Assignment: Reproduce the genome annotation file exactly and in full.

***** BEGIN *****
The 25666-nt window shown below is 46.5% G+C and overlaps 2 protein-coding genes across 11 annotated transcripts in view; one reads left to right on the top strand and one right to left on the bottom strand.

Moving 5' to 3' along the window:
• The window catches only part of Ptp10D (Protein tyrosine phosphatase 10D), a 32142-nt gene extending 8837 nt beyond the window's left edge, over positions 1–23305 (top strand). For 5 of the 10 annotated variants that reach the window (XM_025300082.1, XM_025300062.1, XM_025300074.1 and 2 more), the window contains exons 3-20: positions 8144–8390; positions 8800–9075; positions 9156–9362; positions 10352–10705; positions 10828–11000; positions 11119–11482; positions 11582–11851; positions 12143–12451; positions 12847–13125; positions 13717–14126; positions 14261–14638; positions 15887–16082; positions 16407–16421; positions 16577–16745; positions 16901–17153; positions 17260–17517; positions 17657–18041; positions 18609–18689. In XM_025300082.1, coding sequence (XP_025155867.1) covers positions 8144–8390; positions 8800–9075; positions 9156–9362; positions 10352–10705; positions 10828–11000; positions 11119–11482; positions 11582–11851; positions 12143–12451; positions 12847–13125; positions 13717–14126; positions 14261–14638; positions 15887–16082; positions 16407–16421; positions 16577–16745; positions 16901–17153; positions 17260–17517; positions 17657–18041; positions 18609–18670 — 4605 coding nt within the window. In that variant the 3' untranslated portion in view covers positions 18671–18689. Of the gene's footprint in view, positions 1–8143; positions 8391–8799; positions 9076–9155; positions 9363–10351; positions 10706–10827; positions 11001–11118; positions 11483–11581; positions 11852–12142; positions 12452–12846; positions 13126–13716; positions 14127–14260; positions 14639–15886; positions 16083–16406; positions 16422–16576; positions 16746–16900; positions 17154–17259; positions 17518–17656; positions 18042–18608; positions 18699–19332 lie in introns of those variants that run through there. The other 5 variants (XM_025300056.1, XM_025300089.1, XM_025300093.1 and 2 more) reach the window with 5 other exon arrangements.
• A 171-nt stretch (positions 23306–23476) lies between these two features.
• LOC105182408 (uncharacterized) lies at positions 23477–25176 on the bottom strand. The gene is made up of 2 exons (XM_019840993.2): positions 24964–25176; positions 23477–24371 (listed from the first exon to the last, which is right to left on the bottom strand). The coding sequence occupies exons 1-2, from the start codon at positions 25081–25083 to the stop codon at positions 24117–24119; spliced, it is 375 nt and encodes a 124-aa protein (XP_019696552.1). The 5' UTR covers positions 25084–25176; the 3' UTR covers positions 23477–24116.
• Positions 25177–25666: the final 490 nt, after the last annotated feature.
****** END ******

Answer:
The 25666-nt window shown below is 46.5% G+C and overlaps 2 protein-coding genes across 11 annotated transcripts in view; one reads left to right on the top strand and one right to left on the bottom strand.

Moving 5' to 3' along the window:
• The window catches only part of Ptp10D (Protein tyrosine phosphatase 10D), a 32142-nt gene extending 8837 nt beyond the window's left edge, over positions 1–23305 (top strand). For 5 of the 10 annotated variants that reach the window (XM_025300082.1, XM_025300062.1, XM_025300074.1 and 2 more), the window contains exons 3-20: positions 8144–8390; positions 8800–9075; positions 9156–9362; positions 10352–10705; positions 10828–11000; positions 11119–11482; positions 11582–11851; positions 12143–12451; positions 12847–13125; positions 13717–14126; positions 14261–14638; positions 15887–16082; positions 16407–16421; positions 16577–16745; positions 16901–17153; positions 17260–17517; positions 17657–18041; positions 18609–18689. In XM_025300082.1, coding sequence (XP_025155867.1) covers positions 8144–8390; positions 8800–9075; positions 9156–9362; positions 10352–10705; positions 10828–11000; positions 11119–11482; positions 11582–11851; positions 12143–12451; positions 12847–13125; positions 13717–14126; positions 14261–14638; positions 15887–16082; positions 16407–16421; positions 16577–16745; positions 16901–17153; positions 17260–17517; positions 17657–18041; positions 18609–18670 — 4605 coding nt within the window. In that variant the 3' untranslated portion in view covers positions 18671–18689. Of the gene's footprint in view, positions 1–8143; positions 8391–8799; positions 9076–9155; positions 9363–10351; positions 10706–10827; positions 11001–11118; positions 11483–11581; positions 11852–12142; positions 12452–12846; positions 13126–13716; positions 14127–14260; positions 14639–15886; positions 16083–16406; positions 16422–16576; positions 16746–16900; positions 17154–17259; positions 17518–17656; positions 18042–18608; positions 18699–19332 lie in introns of those variants that run through there. The other 5 variants (XM_025300056.1, XM_025300089.1, XM_025300093.1 and 2 more) reach the window with 5 other exon arrangements.
• A 171-nt stretch (positions 23306–23476) lies between these two features.
• LOC105182408 (uncharacterized) lies at positions 23477–25176 on the bottom strand. The gene is made up of 2 exons (XM_019840993.2): positions 24964–25176; positions 23477–24371 (listed from the first exon to the last, which is right to left on the bottom strand). The coding sequence occupies exons 1-2, from the start codon at positions 25081–25083 to the stop codon at positions 24117–24119; spliced, it is 375 nt and encodes a 124-aa protein (XP_019696552.1). The 5' UTR covers positions 25084–25176; the 3' UTR covers positions 23477–24116.
• Positions 25177–25666: the final 490 nt, after the last annotated feature.